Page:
You are here

OpenMarket

  • David Koch (1940-2019), R.I.P.

    August 23, 2019
    Friend, philanthropist, inventor, and industrialist David Koch has died at the age of 79.  He was a father and husband. Known best for his pro-liberty activism and involvement in national politics, he also improved countless lives with more than a billion dollars in philanthropic donations to artistic, cultural, and medical charities. His generosity, optimism, and commitment to a freer world will continue to bear fruit for many generations.
  • Heretics in the Church of Tobacco Control

    August 23, 2019
    ​​​​​​​H.P. Lovecraft opined in 1931 that “if religion were true its followers would not try to bludgeon their young into artificial conformity, but would merely insist on their unbending quest for truth ….” Of all the professions in the world, one might think scientists would be most inclined to agree with this sentiment. But, as the case of Dr. Marewa Glover demonstrates, anti-tobacco research has become more religion than science, where anyone who dares to deviate from or even question the prevailing dogma is cast out as a heretic.
  • When Did Conservatives Stop Loving a Free Economy?

    August 22, 2019
    National Review contributor and rage-inducing controversialist Kevin Williamson has a new book out, “The Smallest Minority: Independent Thinking in the Age of Mob Politics,” which covers a lot of big-picture theory on democracy, social psychology, and even theology. For the moment, I’m most interested in what he says about capitalism’s history and its recent evolution (if I may use that biological term).
  • Sealand, from Pirate Radio to Seasteading

    August 21, 2019
    Setting up a sovereign free territory has long been a dream of libertarian mavericks, from the ill-fated Republic of Minerva to the nascent Free Republic of Liberland. Yet arguably none has achieved the longevity of the Principality of Sealand. A major reason for that longevity—and accompanying notoriety—is the fact that Sealand, while perhaps whimsical in its origin, wasn’t merely a utopian experiment.
  • Will T-Mobile/Sprint Merger Increase Prices?

    August 21, 2019
    Lots of things influence prices and, of course, not all are influenced by the same factors. However, the lawsuit filed by several state attorneys general against T-Mobile/Sprint merger explicitly links the number of competitors in wireless market places to lower prices in several places.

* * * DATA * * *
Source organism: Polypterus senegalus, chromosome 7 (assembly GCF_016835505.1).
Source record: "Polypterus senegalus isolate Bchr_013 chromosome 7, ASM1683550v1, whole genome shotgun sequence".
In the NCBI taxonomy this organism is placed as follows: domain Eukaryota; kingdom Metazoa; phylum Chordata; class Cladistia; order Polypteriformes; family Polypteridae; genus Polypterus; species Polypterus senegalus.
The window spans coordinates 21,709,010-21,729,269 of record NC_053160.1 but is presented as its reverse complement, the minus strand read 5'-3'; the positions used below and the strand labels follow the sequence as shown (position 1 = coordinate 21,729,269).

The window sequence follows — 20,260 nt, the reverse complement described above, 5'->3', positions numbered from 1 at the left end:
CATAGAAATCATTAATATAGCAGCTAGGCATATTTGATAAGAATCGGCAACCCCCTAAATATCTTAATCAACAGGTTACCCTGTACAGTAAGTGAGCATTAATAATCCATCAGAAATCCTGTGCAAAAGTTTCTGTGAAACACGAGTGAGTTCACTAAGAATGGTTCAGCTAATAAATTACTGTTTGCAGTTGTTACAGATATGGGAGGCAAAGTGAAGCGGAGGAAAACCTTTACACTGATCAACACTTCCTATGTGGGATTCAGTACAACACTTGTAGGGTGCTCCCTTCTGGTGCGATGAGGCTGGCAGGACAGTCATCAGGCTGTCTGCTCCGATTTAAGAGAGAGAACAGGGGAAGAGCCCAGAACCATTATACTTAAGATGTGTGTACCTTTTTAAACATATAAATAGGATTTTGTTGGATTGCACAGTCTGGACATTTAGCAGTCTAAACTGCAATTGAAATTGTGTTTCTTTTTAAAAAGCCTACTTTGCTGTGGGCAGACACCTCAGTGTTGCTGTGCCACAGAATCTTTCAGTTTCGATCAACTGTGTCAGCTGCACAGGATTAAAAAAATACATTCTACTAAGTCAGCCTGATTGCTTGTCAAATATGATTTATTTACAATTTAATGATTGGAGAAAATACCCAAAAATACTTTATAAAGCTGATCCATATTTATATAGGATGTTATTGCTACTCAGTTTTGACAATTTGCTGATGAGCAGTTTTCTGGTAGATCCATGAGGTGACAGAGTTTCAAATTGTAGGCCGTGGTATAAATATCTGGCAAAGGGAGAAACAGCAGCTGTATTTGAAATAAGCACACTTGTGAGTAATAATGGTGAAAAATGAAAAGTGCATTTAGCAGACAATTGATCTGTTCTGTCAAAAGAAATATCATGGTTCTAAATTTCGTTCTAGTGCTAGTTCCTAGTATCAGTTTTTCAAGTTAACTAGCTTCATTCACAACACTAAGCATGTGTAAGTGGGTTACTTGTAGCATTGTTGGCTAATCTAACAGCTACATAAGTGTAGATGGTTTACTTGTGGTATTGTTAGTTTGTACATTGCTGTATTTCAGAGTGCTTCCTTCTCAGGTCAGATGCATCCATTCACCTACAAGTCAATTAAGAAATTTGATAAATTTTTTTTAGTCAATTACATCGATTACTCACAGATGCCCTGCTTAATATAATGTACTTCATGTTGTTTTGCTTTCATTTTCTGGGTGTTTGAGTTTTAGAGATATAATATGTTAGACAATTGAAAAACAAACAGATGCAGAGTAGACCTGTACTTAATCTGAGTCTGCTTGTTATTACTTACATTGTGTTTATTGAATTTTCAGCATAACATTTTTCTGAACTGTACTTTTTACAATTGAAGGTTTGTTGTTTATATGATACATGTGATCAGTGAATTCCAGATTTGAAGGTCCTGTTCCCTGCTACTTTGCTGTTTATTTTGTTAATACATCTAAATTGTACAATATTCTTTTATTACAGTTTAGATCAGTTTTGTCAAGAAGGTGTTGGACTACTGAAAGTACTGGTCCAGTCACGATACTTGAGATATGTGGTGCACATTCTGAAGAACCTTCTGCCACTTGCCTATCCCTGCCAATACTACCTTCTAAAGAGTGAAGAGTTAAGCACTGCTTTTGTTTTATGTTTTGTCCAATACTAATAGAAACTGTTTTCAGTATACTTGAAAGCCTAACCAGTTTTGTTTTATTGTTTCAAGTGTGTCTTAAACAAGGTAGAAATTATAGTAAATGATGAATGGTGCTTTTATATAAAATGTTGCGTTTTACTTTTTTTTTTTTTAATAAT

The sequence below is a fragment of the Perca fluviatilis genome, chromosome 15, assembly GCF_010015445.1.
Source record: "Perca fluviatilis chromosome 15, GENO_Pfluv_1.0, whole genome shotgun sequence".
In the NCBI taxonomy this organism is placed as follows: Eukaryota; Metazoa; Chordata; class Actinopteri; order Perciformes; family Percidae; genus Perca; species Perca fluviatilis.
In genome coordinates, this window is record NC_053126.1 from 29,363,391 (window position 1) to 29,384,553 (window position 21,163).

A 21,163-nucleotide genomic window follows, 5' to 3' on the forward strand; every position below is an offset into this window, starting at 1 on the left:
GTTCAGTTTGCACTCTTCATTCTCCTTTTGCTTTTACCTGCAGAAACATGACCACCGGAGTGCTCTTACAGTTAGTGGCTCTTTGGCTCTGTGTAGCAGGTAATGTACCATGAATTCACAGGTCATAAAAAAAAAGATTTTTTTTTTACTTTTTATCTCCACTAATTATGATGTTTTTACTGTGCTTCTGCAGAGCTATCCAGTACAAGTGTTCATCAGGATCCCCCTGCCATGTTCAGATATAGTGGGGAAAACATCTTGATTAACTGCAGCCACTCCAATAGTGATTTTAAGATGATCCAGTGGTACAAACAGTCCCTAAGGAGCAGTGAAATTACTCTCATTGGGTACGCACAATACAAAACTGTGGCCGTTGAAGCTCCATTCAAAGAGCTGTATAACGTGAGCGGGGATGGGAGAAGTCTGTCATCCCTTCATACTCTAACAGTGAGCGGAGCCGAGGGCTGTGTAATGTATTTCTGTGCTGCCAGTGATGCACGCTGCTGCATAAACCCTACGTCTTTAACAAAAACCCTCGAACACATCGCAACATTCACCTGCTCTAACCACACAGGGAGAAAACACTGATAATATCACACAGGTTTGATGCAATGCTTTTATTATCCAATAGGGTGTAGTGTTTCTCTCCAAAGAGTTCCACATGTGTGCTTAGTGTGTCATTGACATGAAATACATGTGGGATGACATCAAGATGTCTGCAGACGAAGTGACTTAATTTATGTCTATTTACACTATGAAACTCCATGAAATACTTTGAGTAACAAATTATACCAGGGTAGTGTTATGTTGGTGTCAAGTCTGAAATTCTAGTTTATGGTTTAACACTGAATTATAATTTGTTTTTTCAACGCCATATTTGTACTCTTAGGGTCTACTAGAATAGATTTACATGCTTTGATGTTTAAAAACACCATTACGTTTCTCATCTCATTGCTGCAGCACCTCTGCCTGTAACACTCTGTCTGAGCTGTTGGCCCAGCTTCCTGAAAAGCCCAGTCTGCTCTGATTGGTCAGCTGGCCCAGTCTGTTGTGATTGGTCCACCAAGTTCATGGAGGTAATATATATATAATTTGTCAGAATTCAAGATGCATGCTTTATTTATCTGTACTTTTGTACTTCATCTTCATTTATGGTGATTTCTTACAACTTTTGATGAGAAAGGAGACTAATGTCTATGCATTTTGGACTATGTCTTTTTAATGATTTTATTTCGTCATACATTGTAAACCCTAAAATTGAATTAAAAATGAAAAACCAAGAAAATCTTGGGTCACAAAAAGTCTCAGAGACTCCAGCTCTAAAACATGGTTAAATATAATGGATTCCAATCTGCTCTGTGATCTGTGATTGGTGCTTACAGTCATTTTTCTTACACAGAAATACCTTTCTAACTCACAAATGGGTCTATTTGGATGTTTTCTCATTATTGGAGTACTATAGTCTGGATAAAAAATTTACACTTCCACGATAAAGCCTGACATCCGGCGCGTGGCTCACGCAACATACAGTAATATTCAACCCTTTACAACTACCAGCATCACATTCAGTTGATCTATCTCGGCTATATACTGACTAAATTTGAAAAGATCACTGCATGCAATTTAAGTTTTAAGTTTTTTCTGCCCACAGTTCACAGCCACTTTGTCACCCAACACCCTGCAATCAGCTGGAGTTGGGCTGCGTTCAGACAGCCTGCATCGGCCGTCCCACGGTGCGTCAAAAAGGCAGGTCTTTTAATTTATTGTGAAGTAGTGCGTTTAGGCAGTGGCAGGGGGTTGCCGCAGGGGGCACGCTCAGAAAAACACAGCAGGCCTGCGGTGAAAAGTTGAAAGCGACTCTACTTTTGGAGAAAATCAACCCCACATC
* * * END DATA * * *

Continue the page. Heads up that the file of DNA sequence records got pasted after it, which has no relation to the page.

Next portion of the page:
• Antitrust Basics: Corruption and Rent-Seeking

    August 21, 2019
    Rent-seeking is economics jargon for chasing after unfair special favors from government. Businesses and individuals have a large menu of rent-seeking options to choose from, and antitrust regulations are one of the items. Licensing regulations and other restrictions can make it harder for startups to enter a market, favoring incumbent businesses.
  • Where Facebook Interim Report on Bias Falls Short

    August 20, 2019
    Today former U.S. Senator Jon Kyl (R-AZ), in fulfillment of an arrangement with Facebook, released an independent Interim Report (and accompanying op-ed) cataloging the primary concerns of conservatives who, as is now well known, regard Facebook as unfairly biased and opposed to conservative viewpoints.
  • Debt Collectors Keep Credit Market Flowing

    August 20, 2019
    Debt collecting is a profession that gets little love, but given the social good done by debt collectors who operate ethically and follow the rules, maybe it’s time that we show them some affection. If not that, we should at least give them reasonable rules to play by—rules that would also benefit consumers and entrepreneurs who participate in the credit market.
  • Cataloging Regulatory Costs of Cronyism and Rent-Seeking in a Self-Interested Administrative State

    August 19, 2019
    Rent-seeking as a policy concern has been done to death: It’s been described over and over how regulation is often not about elevating the public good, but instead about disadvantaging rivals and snagging their customers, or creating artificial scarcity—whatever transfers wealth.
  • PRO Act Undermines Employee Choice

    August 19, 2019
    Democrats in Congress introduced the Protecting the Right to Organize (PRO) Act with the state goal of strengthening union power and increasing union membership, which is near all-time lows. But to produce such a result, the rights of workers during union organizing campaigns are curtailed.

Pages

Subscribe to OpenMarket